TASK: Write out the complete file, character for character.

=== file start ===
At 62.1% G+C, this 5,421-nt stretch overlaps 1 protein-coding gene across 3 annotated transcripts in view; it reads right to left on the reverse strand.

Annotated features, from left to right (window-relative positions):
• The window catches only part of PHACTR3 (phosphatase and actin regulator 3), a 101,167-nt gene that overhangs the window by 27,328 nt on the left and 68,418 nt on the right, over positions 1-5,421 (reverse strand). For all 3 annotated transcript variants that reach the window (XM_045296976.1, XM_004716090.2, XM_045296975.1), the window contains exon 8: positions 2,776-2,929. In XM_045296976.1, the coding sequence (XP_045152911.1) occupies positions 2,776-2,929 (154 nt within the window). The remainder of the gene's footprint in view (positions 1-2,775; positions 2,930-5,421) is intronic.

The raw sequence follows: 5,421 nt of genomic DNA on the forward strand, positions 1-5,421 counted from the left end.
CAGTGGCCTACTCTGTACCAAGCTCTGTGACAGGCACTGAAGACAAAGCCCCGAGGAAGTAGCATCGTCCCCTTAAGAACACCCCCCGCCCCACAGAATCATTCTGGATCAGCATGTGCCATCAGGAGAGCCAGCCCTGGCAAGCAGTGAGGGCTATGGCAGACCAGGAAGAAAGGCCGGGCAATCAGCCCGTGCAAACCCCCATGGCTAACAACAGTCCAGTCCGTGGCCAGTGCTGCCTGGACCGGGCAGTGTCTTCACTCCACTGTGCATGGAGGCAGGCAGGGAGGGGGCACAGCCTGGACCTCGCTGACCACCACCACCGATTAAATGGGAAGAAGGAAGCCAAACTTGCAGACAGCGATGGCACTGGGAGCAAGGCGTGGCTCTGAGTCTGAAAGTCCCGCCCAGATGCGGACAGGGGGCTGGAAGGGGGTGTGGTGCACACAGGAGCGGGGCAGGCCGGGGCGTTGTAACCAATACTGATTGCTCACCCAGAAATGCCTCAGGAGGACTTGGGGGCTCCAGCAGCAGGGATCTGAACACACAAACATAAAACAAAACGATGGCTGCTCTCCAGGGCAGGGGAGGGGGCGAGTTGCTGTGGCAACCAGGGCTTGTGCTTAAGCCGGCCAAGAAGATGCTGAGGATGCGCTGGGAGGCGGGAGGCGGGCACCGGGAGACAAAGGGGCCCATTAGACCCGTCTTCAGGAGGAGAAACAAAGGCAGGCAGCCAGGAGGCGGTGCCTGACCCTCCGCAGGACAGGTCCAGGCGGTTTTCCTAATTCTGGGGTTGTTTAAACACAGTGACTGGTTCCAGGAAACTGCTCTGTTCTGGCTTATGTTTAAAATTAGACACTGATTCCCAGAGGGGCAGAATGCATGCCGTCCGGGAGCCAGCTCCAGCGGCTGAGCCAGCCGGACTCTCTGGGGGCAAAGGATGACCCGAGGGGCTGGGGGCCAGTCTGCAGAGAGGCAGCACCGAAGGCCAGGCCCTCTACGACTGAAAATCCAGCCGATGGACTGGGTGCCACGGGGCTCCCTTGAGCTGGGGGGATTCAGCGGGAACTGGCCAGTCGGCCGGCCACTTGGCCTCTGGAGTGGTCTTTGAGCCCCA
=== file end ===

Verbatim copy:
At 62.1% G+C, this 5,421-nt stretch overlaps 1 protein-coding gene across 3 annotated transcripts in view; it reads right to left on the reverse strand.

Annotated features, from left to right (window-relative positions):
• The window catches only part of PHACTR3 (phosphatase and actin regulator 3), a 101,167-nt gene that overhangs the window by 27,328 nt on the left and 68,418 nt on the right, over positions 1-5,421 (reverse strand). For all 3 annotated transcript variants that reach the window (XM_045296976.1, XM_004716090.2, XM_045296975.1), the window contains exon 8: positions 2,776-2,929. In XM_045296976.1, the coding sequence (XP_045152911.1) occupies positions 2,776-2,929 (154 nt within the window). The remainder of the gene's footprint in view (positions 1-2,775; positions 2,930-5,421) is intronic.

The raw sequence follows: 5,421 nt of genomic DNA on the forward strand, positions 1-5,421 counted from the left end.
CAGTGGCCTACTCTGTACCAAGCTCTGTGACAGGCACTGAAGACAAAGCCCCGAGGAAGTAGCATCGTCCCCTTAAGAACACCCCCCGCCCCACAGAATCATTCTGGATCAGCATGTGCCATCAGGAGAGCCAGCCCTGGCAAGCAGTGAGGGCTATGGCAGACCAGGAAGAAAGGCCGGGCAATCAGCCCGTGCAAACCCCCATGGCTAACAACAGTCCAGTCCGTGGCCAGTGCTGCCTGGACCGGGCAGTGTCTTCACTCCACTGTGCATGGAGGCAGGCAGGGAGGGGGCACAGCCTGGACCTCGCTGACCACCACCACCGATTAAATGGGAAGAAGGAAGCCAAACTTGCAGACAGCGATGGCACTGGGAGCAAGGCGTGGCTCTGAGTCTGAAAGTCCCGCCCAGATGCGGACAGGGGGCTGGAAGGGGGTGTGGTGCACACAGGAGCGGGGCAGGCCGGGGCGTTGTAACCAATACTGATTGCTCACCCAGAAATGCCTCAGGAGGACTTGGGGGCTCCAGCAGCAGGGATCTGAACACACAAACATAAAACAAAACGATGGCTGCTCTCCAGGGCAGGGGAGGGGGCGAGTTGCTGTGGCAACCAGGGCTTGTGCTTAAGCCGGCCAAGAAGATGCTGAGGATGCGCTGGGAGGCGGGAGGCGGGCACCGGGAGACAAAGGGGCCCATTAGACCCGTCTTCAGGAGGAGAAACAAAGGCAGGCAGCCAGGAGGCGGTGCCTGACCCTCCGCAGGACAGGTCCAGGCGGTTTTCCTAATTCTGGGGTTGTTTAAACACAGTGACTGGTTCCAGGAAACTGCTCTGTTCTGGCTTATGTTTAAAATTAGACACTGATTCCCAGAGGGGCAGAATGCATGCCGTCCGGGAGCCAGCTCCAGCGGCTGAGCCAGCCGGACTCTCTGGGGGCAAAGGATGACCCGAGGGGCTGGGGGCCAGTCTGCAGAGAGGCAGCACCGAAGGCCAGGCCCTCTACGACTGAAAATCCAGCCGATGGACTGGGTGCCACGGGGCTCCCTTGAGCTGGGGGGATTCAGCGGGAACTGGCCAGTCGGCCGGCCACTTGGCCTCTGGAGTGGTCTTTGAGCCCCA